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Atomic Structure

Atomic Structure

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Atomic Structure

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  1. Atomic Structure Chapter 4

  2. Defining the Atom • Atom  smallest particle of an element that retains its identity in a chemical reaction • Early models of the atom were proposed by philosophers and scientists that could not observe individual atoms • Democritus • Dalton

  3. Democritus’s Atomic Philosophy • Matter is composed of extremely small particles that cannot be divided • He called the particles atoms, from the Greek word “atomos” meaning uncut or indivisible

  4. Dalton’s Atomic Theory • More than 2000 years after Democritus proposed his model of the atom, a schoolteacher named John Dalton formulated hypotheses to explain his observations of the atom • Dalton studied the ratios in which elements combine in chemical reactions

  5. ELEMENT 1 ELEMENT 2 ELEMENT 3 ELEMENT 4

  6. + +

  7. Sizing up the Atom • The radius of most atoms fall within the range of 5 x 10-11 m to 2 x 10-19 m • Despite their small size, individual atoms are observable with instruments such as scanning tunneling microscopes • Nanotechnology is becoming an essential application to medicine, communications, solar energy, and space exploration

  8. Checkpoint • What happens to atoms in a chemical reaction according to Dalton’s atomic theory? • Atoms can be combined, separated, or rearranged, but never changed into atoms of another element

  9. Structure of the Nuclear Atom • We now know that atoms are divisible into fundamental particles called subatomic particles • Three kinds of subatomic particles are electrons, protons, and neutrons

  10. Electrons • Discovered by JJ Thompson using a cathode-ray tube • Electrons are negatively charged subatomic particles

  11. Protons • Discovered by Eugen Goldstein who observed particles traveling in the opposite direction of negatively charged cathode rays • Protons are positively charged subatomic particles

  12. Neutrons • Discovered by James Chadwick • Neutrons are subatomic particles with no charge but with a mass nearly equal to that of the proton

  13. The Atomic Nucleus • Rutherford’s Gold-Foil Experiment • Yielded evidence of the atomic nucleus • Prior to this discovery, the plum-pudding model was believed to be the correct model of the atom • Rutherford concluded that all the positive charge and almost all the mass are concentrated in a small region he called the nucleus • Nucleus is the tiny central core of an atom and is composed of protons and neutrons • Electrons are distributed around the nucleus and occupy almost all the volume of the atom

  14. Checkpoint • How do negatively charged plates affect the path of cathode rays? • A negatively charged plate repels the cathode ray • What is the charge of a neutron? • Neutral

  15. Distinguishing among atoms • Atomic Number • Mass Number • Isotopes • Atomic mass

  16. Atomic Number • Elements are different because they contain different numbers of protons • The atomic number of an element is the number of protons in the nucleus of an atom of that element • Atoms are electrically neutral so the number of protons must be equal to the number of electrons

  17. Mass Number • Most of the mass of an atom is concentrated in its nucleus and depends on the number of protons and neutrons • Mass number is the total number of protons and neutrons in an atom • If you know the atomic number and mass number of an atom of any element, you can determine the atom’s composition • The number of neutrons in an atom is the difference between the mass number and atomic number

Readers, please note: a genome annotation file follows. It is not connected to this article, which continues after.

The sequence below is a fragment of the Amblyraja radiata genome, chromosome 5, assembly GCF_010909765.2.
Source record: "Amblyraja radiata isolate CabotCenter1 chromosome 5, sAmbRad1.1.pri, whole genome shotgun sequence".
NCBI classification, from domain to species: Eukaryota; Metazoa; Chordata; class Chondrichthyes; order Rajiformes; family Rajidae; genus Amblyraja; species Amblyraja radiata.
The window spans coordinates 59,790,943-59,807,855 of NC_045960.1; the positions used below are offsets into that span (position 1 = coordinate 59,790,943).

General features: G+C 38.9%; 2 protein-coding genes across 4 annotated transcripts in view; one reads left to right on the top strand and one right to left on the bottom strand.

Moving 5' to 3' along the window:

18. Periodic Table • The periodic table gives us valuable information for each element # OF PROTONS + # OF NEUTRONS Cl MASS NUMBER 35 ATOMIC NUMBER 17 NUMBER OF PROTONS

  19. Representing Elements • Elements can also be represented by writing “element name-mass number” Sodium-22 or Carbon-13

  20. Complete the following chart: Remember: Protons = electrons; Mass number = protons + neutrons; Atomic number = protons

  21. Isotopes • Isotopes are atoms that have a different number of neutrons but the same number of protons • Because isotopes of an element have different numbers of neutrons, they also have different mass numbers • Isotopes are chemically alike because they have identical numbers of protons and electrons • The number of neutrons do not affect chemical behavior

  22. Isotopes of Hydrogen

  23. Checkpoint • How do you calculate mass number? • Mass number = protons + neutrons • What are three known isotopes of hydrogen? • Hydrogen, Deuterium, and Tritium

  24. Atomic Mass • An atomic mass unit is one twelfth of the mass of a carbon-12 atom • The isotope of carbon was assigned a mass of exactly 12 atomic mass units (6 protons and 6 neutrons) • The atomic mass of an element is the weighted average mass of the atoms in a neutrally occurring sample of the element • A weighted average mass reflects both the mass and the relative abundance of the isotopes as they occur in nature

  25. Calculating Atomic Mass Atomic Mass = isotope 1 + isotope 2 + … Atomic mass x relative abundance Atomic mass x relative abundance

  26. Calculating Atomic Mass • Element X has two natural isotopes. The isotope with a mass of 10.012 amu has a relative abundance of 19.91%. The isotope with a mass of 11.000 amu has a relative abundance of 80.09%. Calculate the atomic mass of this element.

  27. Checkpoint • What is the atomic mass of an element? • Weighted average mass of the atoms in a naturally occurring sample of the element • What three values must be known in order to calculate the atomic mass of an element? • Number of stable isotopes • Mass of each isotope • Natural percent abundance of each isotope